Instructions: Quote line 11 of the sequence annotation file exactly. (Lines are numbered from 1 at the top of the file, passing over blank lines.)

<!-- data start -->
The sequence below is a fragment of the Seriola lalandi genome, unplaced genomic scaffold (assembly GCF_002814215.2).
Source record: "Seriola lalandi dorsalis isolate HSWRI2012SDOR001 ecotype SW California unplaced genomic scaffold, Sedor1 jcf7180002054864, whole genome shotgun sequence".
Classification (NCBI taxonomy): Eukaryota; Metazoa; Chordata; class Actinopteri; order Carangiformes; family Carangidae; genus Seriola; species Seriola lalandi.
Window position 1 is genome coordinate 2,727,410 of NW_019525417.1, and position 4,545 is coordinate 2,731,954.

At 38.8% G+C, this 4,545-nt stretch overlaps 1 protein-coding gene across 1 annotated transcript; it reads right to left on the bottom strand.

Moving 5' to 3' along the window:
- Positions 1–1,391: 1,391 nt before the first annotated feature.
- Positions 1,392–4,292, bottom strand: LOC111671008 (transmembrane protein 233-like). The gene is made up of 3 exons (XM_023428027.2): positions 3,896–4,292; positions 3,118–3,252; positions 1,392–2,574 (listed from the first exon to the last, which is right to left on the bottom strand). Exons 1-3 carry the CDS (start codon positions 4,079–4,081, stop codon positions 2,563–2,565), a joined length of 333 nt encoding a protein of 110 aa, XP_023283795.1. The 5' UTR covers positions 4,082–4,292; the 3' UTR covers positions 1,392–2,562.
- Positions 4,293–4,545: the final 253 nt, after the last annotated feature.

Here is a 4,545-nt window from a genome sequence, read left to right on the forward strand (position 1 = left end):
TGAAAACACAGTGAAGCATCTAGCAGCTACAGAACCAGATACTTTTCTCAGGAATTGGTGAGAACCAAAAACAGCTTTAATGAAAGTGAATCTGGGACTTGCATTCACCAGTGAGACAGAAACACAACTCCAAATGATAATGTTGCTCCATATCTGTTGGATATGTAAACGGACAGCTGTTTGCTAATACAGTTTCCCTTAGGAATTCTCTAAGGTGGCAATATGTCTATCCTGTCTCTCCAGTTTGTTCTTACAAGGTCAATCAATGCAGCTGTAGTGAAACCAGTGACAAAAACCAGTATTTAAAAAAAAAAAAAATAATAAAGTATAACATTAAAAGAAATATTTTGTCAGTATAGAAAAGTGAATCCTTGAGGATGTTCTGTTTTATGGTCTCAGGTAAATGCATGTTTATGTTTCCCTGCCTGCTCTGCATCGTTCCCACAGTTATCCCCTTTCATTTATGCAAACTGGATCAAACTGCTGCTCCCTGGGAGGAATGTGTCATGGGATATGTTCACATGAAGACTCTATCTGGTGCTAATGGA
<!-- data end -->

TGAAAACACAGTGAAGCATCTAGCAGCTACAGAACCAGATACTTTTCTCAGGAATTGGTGAGAACCAAAAACAGCTTTAATGAAAGTGAATCTGGGACTTGCATTCACCAGTGAGACAGAAACACAACTCCAAATGATAATGTTGCTCCATATCTGTTGGATATGTAAACGGACAGCTGTTTGCTAATACAGTTTCCCTTAGGAATTCTCTAAGGTGGCAATATGTCTATCCTGTCTCTCCAGTTTGTTCTTACAAGGTCAATCAATGCAGCTGTAGTGAAACCAGTGACAAAAACCAGTATTTAAAAAAAAAAAAAATAATAAAGTATAACATTAAAAGAAATATTTTGTCAGTATAGAAAAGTGAATCCTTGAGGATGTTCTGTTTTATGGTCTCAGGTAAATGCATGTTTATGTTTCCCTGCCTGCTCTGCATCGTTCCCACAGTTATCCCCTTTCATTTATGCAAACTGGATCAAACTGCTGCTCCCTGGGAGGAATGTGTCATGGGATATGTTCACATGAAGACTCTATCTGGTGCTAATGGA